Exploring Linux Kernel

by admin on September 28, 2005 · 4 comments

in Tip that matters

Your Linux kernel compiled and always installed in /boot directory:

To list of all installed kernel in your system, enter:
$ ls -l /boot/
Outputs:

-rw-r--r-- 1 root root   106172 Mar 23 03:07 config-2.6.32-5-amd64
-rw-r--r-- 1 root root   130657 Feb 11 15:14 config-3.2.0-0.bpo.1-amd64
drwxr-xr-x 3 root root     4096 Mar 28 19:21 grub
-rw-r--r-- 1 root root 10332764 Mar 28 19:21 initrd.img-2.6.32-5-amd64
-rw-r--r-- 1 root root 11650089 Feb 26 03:50 initrd.img-3.2.0-0.bpo.1-amd64
drwxr-xr-x 2 root root    12288 Jan 11 03:19 lost+found
-rw-r--r-- 1 root root   165084 Oct 21  2010 memtest86+.bin
-rw-r--r-- 1 root root   167264 Oct 21  2010 memtest86+_multiboot.bin
-rw-r--r-- 1 root root  1665393 Mar 23 03:07 System.map-2.6.32-5-amd64
-rw-r--r-- 1 root root  1992422 Feb 11 15:14 System.map-3.2.0-0.bpo.1-amd64
-rw-r--r-- 1 root root  2424256 Mar 23 02:58 vmlinuz-2.6.32-5-amd64
-rw-r--r-- 1 root root  2813456 Feb 11 15:11 vmlinuz-3.2.0-0.bpo.1-amd64

Where,

  • config-3.2.0-0.bpo.1-amd64 --> Kernel configuration file generated by make menuconfig/make xconfig/make gconfig.
  • System.map-3.2.0-0.bpo.1-amd64 --> This file has a map of positions of symbols in the kernel. Device driver such as USB pen uses hot plug, which depend upon symbols generated by depmod utility.
  • vmlinuz-3.2.0-0.bpo.1-amd64 -- > Your kernel file.
  • initrd.img-3.2.0-0.bpo.1-amd64 --> Contains device drivers which are required to boot and load rest of operating system from disk. Usually SCSI,IDE, software RAID drivers are stored in this file.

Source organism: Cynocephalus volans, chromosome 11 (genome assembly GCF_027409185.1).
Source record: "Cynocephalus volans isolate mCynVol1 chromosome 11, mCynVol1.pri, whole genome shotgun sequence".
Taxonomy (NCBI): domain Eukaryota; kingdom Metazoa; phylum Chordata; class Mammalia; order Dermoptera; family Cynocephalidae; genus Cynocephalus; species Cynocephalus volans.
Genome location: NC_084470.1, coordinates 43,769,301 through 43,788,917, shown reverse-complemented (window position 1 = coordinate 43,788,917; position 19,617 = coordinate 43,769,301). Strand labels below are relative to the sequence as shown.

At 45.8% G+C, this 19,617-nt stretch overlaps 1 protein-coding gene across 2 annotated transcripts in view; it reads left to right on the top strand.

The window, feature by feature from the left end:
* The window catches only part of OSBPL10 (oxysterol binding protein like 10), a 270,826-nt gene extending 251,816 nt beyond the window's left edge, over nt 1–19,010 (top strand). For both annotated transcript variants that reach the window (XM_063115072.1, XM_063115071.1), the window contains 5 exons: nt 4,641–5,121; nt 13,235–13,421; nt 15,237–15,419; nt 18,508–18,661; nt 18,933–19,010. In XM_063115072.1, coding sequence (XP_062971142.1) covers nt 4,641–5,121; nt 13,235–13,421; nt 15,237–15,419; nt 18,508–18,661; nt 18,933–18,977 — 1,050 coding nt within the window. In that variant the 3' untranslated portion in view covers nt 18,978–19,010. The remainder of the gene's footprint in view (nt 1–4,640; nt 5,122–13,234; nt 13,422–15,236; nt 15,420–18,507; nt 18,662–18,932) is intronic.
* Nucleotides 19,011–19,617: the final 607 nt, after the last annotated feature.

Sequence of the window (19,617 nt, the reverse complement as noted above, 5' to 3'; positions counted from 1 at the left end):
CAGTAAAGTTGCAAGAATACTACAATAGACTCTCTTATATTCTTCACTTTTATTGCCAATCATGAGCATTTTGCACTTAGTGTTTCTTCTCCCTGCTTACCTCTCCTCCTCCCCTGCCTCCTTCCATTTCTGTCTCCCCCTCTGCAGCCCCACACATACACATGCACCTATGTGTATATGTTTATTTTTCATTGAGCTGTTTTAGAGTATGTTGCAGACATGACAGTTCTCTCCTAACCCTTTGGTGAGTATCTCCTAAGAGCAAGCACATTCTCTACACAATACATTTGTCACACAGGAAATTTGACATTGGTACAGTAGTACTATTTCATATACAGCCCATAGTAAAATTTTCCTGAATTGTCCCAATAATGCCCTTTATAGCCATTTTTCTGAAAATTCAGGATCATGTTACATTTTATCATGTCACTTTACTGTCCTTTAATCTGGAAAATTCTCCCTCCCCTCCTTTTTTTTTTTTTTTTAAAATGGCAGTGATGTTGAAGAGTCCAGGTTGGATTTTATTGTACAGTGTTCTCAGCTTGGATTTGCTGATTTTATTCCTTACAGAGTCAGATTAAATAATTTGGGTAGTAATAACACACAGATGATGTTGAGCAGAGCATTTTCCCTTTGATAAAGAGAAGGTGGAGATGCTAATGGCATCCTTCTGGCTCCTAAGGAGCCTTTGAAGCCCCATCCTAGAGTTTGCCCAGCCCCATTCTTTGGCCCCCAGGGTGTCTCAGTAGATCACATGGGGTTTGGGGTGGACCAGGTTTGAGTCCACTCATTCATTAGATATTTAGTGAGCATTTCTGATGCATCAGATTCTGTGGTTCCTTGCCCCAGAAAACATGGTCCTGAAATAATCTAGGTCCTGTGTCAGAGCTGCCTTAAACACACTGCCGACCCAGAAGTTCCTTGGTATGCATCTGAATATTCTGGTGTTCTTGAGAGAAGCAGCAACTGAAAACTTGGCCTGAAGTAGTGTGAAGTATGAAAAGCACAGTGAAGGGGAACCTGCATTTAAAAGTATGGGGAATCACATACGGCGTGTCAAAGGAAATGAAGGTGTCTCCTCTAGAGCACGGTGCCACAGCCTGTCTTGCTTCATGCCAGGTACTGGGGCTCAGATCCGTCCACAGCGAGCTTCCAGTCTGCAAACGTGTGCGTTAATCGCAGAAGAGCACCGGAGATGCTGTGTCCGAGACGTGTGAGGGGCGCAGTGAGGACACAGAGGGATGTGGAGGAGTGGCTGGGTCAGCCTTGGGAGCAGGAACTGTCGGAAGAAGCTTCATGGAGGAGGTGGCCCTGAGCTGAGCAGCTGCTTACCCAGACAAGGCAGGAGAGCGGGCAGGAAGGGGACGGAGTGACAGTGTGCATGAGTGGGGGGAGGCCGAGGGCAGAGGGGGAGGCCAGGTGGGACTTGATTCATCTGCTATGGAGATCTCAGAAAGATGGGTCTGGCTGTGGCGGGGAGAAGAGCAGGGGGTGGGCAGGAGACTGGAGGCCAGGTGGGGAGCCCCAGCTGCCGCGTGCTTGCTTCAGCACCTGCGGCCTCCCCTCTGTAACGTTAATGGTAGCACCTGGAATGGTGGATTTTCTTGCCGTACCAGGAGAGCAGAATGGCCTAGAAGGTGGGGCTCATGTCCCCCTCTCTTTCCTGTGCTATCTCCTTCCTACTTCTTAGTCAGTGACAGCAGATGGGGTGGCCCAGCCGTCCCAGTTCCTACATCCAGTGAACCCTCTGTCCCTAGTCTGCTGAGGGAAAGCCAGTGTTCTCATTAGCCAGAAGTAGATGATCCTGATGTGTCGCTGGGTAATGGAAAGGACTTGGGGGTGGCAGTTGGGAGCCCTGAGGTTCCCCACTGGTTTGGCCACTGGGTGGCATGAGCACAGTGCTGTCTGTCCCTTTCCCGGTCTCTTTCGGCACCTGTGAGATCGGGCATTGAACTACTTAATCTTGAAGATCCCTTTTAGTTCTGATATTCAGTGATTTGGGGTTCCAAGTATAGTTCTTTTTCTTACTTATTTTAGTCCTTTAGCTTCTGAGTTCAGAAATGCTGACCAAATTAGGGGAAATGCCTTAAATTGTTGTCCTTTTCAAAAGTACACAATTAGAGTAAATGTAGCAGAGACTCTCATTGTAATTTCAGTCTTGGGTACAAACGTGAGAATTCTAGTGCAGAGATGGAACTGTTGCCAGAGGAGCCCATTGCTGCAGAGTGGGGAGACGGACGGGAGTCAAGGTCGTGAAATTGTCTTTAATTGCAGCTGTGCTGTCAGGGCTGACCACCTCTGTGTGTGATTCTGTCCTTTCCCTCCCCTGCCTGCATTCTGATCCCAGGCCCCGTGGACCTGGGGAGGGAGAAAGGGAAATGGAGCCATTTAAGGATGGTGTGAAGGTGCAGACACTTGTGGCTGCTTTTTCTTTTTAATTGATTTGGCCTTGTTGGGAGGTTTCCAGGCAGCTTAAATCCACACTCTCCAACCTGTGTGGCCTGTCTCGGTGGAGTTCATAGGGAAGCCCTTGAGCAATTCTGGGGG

• grub --> It is a directory, which stores grub Boot loader configuration file.

You may also find the following files:

  • config --> Soft link to current kernel configuration file
  • vmlinuz -> Soft link to current running kernel file
  • System.map --> Soft link to current running kernel system map file

Please note that 3.2.0-0.bpo.1-amd64 is kernel version.

Task: Find out version of running Linux kernel

Use any one of the following command:
uname -r
OR
cat /proc/version
Outputs:

Linux version 3.2.0-0.bpo.1-amd64 (Debian 3.2.4-1~bpo60+1) (ben@decadent.org.uk) (gcc version 4.4.5 (Debian 4.4.5-8) ) #1 SMP Sat Feb 11 08:41:32 UTC 2012

Task: Find out where running kernel modules (device drivers) are stored

Use any one of the following command:
ls -l /lib/modules/$(uname -r)
OR
ls -d /lib/modules/$(uname -r)
For 64 bit system, use /lib64 directory:
ls -l /lib64/modules/$(uname -r)
Outputs:

total 2864
lrwxrwxrwx  1 root root     42 Feb 26 03:50 build -> /usr/src/linux-headers-3.2.0-0.bpo.1-amd64
drwxr-xr-x 10 root root   4096 Feb 26 03:49 kernel
-rw-r--r--  1 root root 671461 Feb 26 03:54 modules.alias
-rw-r--r--  1 root root 656721 Feb 26 03:54 modules.alias.bin
-rw-r--r--  1 root root   2732 Feb 11 15:11 modules.builtin
-rw-r--r--  1 root root   3701 Feb 26 03:54 modules.builtin.bin
-rw-r--r--  1 root root 328629 Feb 26 03:54 modules.dep
-rw-r--r--  1 root root 454611 Feb 26 03:54 modules.dep.bin
-rw-r--r--  1 root root    325 Feb 26 03:54 modules.devname
-rw-r--r--  1 root root 108688 Feb 11 15:11 modules.order
-rw-r--r--  1 root root    131 Feb 26 03:54 modules.softdep
-rw-r--r--  1 root root 286127 Feb 26 03:54 modules.symbols
-rw-r--r--  1 root root 362552 Feb 26 03:54 modules.symbols.bin
lrwxrwxrwx  1 root root     43 Feb 26 03:50 source -> /usr/src/linux-headers-3.2.0-0.bpo.1-common
drwxr-xr-x  3 root root   4096 Feb 26 03:50 updates